earlier a restaurant had been added to the operation. The chef provided a tour through
what appeared to be massive gardens, claiming the area received 364 days of sunlight.
Looking at the luxuriant green growth around us we had no reason to doubt him.
The gardens included 20 varieties of tomatoes to meet the requirements for all his
culinary specialties. Five hundred chickens provided fertilizer and the byproduct of eggs
from 200 hens. I could have been entertained the entire afternoon touring all the plots.
Instead, making our way to the massive kitchen, we were invited to cook our own supper.
I never imagined that working with 15 other people in a kitchen could be that
much fun, although, judging by the sharp edges of the chopping knives this was not the
time to mix cooking with alcohol. That did happen at the supper table, and it was a great
Next port of call was Huatulco where I was happy to be greeted by those familiar
four-foot high letters, spelling out the city’s name. They were originally intended as a
place where tourists could have their pictures taken to send to their friends, the idea being
the friend would see how much fun the city could be and want to go there—a great
marketing ploy. I have found the letters are most useful for sorting my pics at the end of a
long trip. Sometimes there’s this blur as to which city is which, and where the different
activities belong, so now I just make a point of taking a pic of the letters when I arrive,
knowing the next batch of pics will be from that city, and tomorrow—the same marketing
trick in the next city—but in my mind those letters are only there to help me sort my
This tour promised four villages and four distinct areas; it was true to its word.
The first was a stop at a weaving operation and the artisan working the loom did a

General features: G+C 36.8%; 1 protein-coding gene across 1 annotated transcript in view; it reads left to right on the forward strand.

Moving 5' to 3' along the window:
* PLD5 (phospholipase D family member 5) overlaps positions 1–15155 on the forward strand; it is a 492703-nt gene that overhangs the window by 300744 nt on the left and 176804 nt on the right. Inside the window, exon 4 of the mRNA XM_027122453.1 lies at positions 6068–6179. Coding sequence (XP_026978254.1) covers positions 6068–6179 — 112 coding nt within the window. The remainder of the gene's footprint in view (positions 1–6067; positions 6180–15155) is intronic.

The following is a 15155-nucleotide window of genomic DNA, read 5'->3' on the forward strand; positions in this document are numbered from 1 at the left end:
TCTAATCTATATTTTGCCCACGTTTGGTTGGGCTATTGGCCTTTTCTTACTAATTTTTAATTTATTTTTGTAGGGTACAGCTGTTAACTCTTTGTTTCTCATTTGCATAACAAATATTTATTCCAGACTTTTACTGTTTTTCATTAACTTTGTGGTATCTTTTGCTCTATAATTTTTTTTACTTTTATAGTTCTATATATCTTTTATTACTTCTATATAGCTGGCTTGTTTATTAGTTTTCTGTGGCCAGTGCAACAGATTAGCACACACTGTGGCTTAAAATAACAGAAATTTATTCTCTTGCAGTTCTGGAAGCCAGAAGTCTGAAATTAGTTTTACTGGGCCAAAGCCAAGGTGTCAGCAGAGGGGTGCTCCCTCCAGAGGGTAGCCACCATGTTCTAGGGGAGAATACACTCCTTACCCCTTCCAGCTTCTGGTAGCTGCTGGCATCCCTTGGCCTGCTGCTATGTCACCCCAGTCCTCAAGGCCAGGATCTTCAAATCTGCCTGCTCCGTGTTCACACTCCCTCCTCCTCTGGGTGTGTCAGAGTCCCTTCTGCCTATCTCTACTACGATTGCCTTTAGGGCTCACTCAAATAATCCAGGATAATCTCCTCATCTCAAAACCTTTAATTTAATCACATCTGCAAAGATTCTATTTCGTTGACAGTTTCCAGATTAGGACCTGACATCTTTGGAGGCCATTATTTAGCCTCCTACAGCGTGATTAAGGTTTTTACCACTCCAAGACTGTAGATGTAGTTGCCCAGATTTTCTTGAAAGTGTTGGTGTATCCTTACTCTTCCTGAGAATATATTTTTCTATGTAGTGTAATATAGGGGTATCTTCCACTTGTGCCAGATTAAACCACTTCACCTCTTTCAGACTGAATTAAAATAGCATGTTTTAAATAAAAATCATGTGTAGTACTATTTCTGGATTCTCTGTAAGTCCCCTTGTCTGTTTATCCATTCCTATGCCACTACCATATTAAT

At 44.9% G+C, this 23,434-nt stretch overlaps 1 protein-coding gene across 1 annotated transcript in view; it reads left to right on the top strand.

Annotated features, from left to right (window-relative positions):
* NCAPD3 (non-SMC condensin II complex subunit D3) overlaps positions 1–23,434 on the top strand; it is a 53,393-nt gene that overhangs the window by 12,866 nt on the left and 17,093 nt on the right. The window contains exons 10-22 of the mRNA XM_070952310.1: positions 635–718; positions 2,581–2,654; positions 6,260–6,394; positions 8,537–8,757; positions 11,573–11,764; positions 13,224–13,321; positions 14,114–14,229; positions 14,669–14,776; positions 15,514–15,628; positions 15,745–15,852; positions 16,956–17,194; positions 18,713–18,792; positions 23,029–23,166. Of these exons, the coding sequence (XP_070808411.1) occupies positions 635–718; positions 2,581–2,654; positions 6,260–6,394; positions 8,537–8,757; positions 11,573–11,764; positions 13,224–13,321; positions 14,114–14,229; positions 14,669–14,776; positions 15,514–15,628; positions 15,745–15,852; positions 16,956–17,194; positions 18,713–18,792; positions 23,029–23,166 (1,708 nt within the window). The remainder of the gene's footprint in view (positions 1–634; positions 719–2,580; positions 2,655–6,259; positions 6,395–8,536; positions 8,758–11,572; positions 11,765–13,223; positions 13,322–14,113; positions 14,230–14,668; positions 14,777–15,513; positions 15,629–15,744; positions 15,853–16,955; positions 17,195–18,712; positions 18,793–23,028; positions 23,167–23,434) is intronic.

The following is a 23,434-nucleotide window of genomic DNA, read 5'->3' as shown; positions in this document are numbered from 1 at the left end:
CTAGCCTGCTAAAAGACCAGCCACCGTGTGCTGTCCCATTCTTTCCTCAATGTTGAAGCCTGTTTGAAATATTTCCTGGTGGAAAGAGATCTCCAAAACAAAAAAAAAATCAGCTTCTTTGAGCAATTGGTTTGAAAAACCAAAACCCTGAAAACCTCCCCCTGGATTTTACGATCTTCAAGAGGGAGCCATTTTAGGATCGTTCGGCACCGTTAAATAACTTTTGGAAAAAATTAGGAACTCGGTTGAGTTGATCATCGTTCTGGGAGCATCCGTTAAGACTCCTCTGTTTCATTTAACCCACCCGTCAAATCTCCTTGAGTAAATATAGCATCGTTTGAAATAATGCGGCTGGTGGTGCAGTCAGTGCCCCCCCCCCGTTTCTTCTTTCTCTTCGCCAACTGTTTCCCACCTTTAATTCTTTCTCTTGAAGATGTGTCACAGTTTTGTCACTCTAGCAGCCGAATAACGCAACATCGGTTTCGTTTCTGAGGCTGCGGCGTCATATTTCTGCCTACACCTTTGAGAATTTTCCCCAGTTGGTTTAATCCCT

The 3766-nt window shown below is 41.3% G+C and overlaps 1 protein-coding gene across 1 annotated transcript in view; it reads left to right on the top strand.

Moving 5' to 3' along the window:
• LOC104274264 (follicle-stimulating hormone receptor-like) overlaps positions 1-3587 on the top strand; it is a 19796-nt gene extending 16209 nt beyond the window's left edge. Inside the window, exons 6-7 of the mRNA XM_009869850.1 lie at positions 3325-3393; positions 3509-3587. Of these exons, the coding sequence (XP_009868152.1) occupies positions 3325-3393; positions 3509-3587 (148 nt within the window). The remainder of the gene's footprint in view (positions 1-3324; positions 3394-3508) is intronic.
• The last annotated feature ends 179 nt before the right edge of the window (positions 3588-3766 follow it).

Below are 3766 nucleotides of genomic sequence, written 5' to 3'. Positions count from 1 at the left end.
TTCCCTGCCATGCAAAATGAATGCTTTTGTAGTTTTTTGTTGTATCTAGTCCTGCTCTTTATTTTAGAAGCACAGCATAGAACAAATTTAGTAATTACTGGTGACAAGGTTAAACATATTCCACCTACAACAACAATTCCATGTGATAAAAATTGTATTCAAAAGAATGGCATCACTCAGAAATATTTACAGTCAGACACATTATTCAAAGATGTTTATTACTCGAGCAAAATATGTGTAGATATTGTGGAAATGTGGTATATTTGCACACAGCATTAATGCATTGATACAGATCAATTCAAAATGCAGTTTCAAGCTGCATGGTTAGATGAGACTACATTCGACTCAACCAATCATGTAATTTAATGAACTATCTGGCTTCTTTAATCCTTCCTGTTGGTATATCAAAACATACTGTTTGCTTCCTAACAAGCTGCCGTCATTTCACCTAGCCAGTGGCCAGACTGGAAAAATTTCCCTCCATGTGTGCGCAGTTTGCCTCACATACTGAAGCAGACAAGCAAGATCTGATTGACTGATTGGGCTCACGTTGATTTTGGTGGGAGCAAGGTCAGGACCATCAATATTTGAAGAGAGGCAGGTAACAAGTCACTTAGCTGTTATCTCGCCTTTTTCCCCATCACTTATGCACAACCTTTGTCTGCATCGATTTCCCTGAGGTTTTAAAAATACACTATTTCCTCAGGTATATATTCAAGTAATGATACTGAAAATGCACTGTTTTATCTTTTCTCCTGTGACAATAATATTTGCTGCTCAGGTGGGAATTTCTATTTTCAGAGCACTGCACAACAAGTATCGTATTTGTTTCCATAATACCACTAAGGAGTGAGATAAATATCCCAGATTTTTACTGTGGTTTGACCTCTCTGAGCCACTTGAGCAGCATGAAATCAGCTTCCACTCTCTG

great job of explaining the process including how he worked with natural products to
extract the dyes he used for the wool. It was a tremendous presentation about the
traditional methods he was preserving. He had clearly done his homework in regards to
merchandising and knew that to make sales, his prices needed only to be slightly below
those of American boutiques. It worked, he sold a few weavings and at the prices he was
charging that was all he needed. I am sure he did not get visitors everyday, just as I am
very sure that locals did not pay those prices.
That was fair and he was a businessman; I enjoyed the visit and we have
appreciated the wall hanging.
Next up was a couple making tortillas in the most traditional way, squeezing and
shaping the corn dough through hands and fingers, then cooking them in a big griddle
over an open fire.
The next village featured a group of women weaving baskets—and of course
there was the mandatory sales table displaying a basket or two in each size. We were told
an entertaining tale about why each basket contained at least one mistake: because only
Creator God is perfect, each basket shaped and formed by human hands had a flaw.
Our final stop was a cactus farm where our host had the weathered skin that
comes with years in the sun and a straw cowboy hat with just the right amount of sweat
stain and grime on it. He did a presentation on cactus growth and how the plants were
chopped and sold in bags in the market place. At the back of the shelter beers were
available for two bucks and it was over a Corona that I got to ask my questions about
production and sales and just how viable the operation was compared to feeding cattle.
You know it is a good day when you finish it by talking to a guy with skin tougher than
an alligator, and he tips his hat back to start another story as he twists the top of a beer
that was meant to use a bottle opener. Now I was in Mexico.